When your home suffers major water damage, the floors can be one of the areas of the building that may suffer the most impact from these issues. As a result, this may be one of the areas that will require the most work during the restoration process.
Flooding Can Quickly Cause Severe Damage To Hardwood Floors
Hardwood floors can be an attractive and durable option, but it is a material that will be especially vulnerable to suffering damage during a flooding event. This is due to the ability of moisture to seep deep into the wood where it can quickly cause rot, swelling and discoloration. Unfortunately, these damages can start to occur almost immediately, which can make repairing and restoring wood floors an urgent matter when your building's interior has suffered water damage.
Some Flooring Damages May Not Be Repairable
While many of the damages that can occur to water-damaged wood floors can be restored, the reality is that there are many that may simply be too severe to allow for repairs. One example of this will be the issue of the wood swelling. This is a problem that will develop due to the wood swelling and increasing in size as a result of the moisture that has seeped into it. Unfortunately, wood panels that have suffered this type of damage may not be eligible for repair. Rather, they will have to be replaced in order to both restore the flooring as well as to prevent further damage from occurring. Over time, the planks that have swollen in size may be able to put enough pressure on the surrounding wood floor planks to cause them to shift positions or eventually rupture.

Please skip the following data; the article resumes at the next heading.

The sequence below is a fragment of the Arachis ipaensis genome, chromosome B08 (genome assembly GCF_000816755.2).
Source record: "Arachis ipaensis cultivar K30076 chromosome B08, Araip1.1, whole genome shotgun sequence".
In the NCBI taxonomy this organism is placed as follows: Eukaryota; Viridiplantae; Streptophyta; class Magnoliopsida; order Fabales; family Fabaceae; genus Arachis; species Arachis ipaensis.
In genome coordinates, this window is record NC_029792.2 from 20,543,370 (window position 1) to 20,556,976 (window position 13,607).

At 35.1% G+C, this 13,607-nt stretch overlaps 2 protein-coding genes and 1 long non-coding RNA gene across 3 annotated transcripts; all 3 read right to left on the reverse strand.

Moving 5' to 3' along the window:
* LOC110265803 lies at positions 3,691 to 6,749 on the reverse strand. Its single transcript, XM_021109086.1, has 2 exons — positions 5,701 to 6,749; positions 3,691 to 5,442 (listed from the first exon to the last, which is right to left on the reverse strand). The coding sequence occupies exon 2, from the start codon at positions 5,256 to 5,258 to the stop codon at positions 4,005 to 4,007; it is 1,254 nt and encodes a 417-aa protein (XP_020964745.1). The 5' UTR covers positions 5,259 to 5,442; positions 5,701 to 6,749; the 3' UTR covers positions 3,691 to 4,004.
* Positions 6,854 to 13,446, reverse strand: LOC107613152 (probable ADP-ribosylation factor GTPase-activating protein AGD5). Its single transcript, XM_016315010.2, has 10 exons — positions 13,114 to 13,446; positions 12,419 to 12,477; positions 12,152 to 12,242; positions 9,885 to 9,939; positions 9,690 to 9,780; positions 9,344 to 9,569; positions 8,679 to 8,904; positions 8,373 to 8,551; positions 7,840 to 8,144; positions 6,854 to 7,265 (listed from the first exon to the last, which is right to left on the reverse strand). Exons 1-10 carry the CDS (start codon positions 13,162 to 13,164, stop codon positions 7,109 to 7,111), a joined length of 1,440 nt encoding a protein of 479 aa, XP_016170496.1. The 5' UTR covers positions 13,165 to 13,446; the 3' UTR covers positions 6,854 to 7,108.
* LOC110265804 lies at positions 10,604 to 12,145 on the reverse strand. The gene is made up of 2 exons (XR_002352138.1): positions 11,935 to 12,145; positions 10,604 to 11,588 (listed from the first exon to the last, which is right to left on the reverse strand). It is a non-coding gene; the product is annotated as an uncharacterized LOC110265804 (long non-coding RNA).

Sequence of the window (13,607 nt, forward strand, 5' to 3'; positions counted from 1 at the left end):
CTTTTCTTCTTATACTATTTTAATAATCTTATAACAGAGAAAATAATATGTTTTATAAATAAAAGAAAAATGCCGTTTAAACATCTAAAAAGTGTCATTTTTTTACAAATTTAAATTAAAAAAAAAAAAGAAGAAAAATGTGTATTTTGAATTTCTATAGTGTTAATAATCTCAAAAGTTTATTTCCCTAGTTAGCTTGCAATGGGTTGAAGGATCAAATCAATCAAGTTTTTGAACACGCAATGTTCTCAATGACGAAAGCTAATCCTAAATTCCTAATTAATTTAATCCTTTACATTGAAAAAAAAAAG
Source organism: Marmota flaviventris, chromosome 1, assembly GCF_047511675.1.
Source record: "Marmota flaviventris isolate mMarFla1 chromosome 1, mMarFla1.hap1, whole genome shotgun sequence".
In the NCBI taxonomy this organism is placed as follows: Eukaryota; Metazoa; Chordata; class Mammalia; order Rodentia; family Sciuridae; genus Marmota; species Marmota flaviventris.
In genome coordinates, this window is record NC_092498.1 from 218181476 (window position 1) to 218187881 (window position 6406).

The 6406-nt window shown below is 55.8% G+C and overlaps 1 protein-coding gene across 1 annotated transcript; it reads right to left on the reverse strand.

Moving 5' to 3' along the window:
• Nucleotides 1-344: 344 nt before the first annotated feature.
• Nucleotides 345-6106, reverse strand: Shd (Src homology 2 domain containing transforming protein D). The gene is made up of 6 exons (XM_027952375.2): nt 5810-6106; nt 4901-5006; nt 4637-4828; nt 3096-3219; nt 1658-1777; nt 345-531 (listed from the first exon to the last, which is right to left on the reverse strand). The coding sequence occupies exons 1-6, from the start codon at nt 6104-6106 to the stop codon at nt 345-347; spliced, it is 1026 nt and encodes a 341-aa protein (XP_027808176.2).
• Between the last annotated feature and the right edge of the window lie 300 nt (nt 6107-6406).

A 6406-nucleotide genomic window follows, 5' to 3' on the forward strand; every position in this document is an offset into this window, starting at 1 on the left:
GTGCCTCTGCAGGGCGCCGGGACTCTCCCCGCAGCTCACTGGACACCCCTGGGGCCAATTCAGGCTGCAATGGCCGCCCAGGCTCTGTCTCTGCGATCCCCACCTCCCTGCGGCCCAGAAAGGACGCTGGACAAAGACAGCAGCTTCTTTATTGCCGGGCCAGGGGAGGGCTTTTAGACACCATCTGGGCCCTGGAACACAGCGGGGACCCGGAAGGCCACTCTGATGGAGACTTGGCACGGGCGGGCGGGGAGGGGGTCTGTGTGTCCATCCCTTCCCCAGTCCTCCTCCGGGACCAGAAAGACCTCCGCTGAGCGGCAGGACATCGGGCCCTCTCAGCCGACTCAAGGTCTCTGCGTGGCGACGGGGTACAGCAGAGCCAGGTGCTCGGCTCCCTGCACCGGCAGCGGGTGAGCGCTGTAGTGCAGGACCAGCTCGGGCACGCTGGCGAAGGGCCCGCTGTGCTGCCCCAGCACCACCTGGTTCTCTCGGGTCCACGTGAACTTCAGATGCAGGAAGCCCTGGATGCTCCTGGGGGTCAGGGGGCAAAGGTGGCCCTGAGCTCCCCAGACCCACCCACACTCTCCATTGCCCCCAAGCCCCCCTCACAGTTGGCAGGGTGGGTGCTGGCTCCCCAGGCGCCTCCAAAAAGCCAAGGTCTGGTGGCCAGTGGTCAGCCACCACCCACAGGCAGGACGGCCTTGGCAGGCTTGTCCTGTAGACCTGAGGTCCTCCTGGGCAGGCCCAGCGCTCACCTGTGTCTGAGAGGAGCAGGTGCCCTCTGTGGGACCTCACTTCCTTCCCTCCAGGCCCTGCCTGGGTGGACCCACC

Resurfacing Can Be Essential For Restoring The Appearance Of The Floors
A key part of the restoration process will be a total resurfacing of the hardwood floors. While this can be a major step due to the need to sand the surface of the floors and reapply the finish, it can be instrumental in repairing the cosmetic damage to the floor. When water is able to seep into hardwood floors, it can cause black spots to form under the surface of the wood. In some cases, this is due to the wood rotting, but often, it can also be the result of mildew growing in the wood. Once the spots have formed, the only way to remove them will be to sand away the layer where they formed.
Contact a local flooring service to learn more about water-damaged hardwood floor resurfacing.